Webinar: The importance of knowledge-based manufacturing
CIM-TECH Knowledge-based

CAD/CAM standardization prevents bottlenecks that can be created if someone leaves or is on vacation. Having standards in place allows your operations to perform seamlessly.  

ORLANDO -- Cim-Tech will address the importance of knowledge-based manufacturing in this webinar scheduled for 2 p.m. Eastern on Wednesday, December 7. Kenny Belfatto, Cim-Tech's National Sales Manager, will demonstrate how knowledge can be stored in the software’s database rather than in an employee's memory. "In times of high turnover this is crucial to keep your business running smoothly," said Belfatto. "It's all about standardization -- those standards become your manufacturing standards.  CAD/CAM standardization prevents bottlenecks that can be created if someone leaves or is on vacation. Having standards in place allows your operations to perform seamlessly.  And when your CAD layer standards are in place, these standards can also drive your manufacturing standards.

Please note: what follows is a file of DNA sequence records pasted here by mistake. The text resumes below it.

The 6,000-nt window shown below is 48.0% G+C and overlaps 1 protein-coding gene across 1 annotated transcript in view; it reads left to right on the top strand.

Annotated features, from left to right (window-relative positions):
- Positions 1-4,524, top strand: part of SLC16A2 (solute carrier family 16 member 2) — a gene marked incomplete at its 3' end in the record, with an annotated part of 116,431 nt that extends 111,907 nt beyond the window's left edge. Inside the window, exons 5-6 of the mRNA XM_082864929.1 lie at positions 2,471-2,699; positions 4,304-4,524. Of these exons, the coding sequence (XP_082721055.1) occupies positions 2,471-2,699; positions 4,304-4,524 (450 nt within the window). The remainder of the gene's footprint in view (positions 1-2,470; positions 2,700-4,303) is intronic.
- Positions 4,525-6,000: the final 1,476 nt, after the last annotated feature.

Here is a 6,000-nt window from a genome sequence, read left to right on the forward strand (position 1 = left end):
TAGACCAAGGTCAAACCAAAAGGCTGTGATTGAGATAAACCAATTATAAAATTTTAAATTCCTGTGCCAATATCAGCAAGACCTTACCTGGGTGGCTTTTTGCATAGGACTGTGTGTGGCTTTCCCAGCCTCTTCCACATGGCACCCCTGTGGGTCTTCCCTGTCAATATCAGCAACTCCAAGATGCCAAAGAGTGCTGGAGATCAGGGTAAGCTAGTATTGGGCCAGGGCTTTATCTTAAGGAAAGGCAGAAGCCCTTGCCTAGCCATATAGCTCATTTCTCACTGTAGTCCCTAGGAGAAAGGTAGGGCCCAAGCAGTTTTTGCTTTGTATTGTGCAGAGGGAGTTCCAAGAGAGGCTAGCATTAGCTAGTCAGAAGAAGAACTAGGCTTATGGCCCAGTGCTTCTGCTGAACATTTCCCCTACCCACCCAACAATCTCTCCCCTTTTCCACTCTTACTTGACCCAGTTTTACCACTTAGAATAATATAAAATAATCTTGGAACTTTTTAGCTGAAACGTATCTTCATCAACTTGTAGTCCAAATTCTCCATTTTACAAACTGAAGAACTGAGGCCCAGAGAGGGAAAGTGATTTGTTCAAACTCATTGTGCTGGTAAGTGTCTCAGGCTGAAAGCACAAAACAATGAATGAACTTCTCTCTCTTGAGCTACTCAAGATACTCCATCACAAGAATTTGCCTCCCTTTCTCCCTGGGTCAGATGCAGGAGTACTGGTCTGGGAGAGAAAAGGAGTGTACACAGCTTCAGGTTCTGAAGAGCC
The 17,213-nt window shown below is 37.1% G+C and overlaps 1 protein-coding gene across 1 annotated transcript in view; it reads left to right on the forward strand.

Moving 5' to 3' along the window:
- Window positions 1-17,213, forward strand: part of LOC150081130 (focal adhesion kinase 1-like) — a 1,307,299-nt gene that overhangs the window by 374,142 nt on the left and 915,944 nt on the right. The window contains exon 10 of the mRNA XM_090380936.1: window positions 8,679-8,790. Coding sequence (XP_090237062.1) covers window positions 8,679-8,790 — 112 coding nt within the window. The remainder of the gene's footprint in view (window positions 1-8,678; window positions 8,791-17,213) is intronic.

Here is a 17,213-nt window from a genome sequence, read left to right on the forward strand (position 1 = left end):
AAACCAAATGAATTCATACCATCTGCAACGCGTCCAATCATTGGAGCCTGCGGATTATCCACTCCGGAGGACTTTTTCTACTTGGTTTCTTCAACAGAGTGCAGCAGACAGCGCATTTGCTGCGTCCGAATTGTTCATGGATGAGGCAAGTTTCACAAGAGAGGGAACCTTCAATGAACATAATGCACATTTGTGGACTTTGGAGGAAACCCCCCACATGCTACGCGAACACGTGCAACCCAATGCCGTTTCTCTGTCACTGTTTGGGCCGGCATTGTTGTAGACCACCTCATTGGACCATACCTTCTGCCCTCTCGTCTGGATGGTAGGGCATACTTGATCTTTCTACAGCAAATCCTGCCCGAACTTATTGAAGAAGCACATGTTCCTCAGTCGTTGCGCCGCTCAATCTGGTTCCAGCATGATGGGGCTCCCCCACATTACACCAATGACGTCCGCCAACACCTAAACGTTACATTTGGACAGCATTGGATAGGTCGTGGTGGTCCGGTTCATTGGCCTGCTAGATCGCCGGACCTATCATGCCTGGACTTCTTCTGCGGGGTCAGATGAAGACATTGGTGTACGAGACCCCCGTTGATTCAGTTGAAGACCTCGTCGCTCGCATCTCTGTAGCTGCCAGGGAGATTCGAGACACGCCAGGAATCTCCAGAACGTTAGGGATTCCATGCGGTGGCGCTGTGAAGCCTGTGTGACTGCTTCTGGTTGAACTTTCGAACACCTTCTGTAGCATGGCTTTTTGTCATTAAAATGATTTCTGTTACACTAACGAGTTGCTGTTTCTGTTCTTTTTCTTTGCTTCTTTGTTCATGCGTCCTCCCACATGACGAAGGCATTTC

"There's not a lot of standardization out there. Many companies are still just using one layer," said Belfatto.  He will discuss how drill patterns, counter-bores, dadoes, pockets, rabbets, countersinks, etc. should all be on different layers and how the layer standards can be archived and accessed easily. 

This webinar is aimed at CAD managers and manufacturing engineers.

Kenny Belfatto
Kenny Belfatto, Cim-Tech's National Sales,  will demonstrate how knowledge can be stored in the software’s database rather than in an employee's memory.

The webinar's mission is to explore the different ways that knowledge-based manufacturing can work for you as well as allow you to experience Router-CIM’s layer-to-knowledge association-making tool paths that are reliable and consistent.

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About the author
Harry Urban

Harry Urban is the retired publisher of the Woodworking Network. Urban spent more than 30 years working in business-to-business publishing, trade shows, and conferences. He has travelled extensively throughout North America and overseas visiting and reporting on major manufacturing facilities and trade shows. In retirement, he's still following the woodworking industry, but he plans to do a lot more fishing.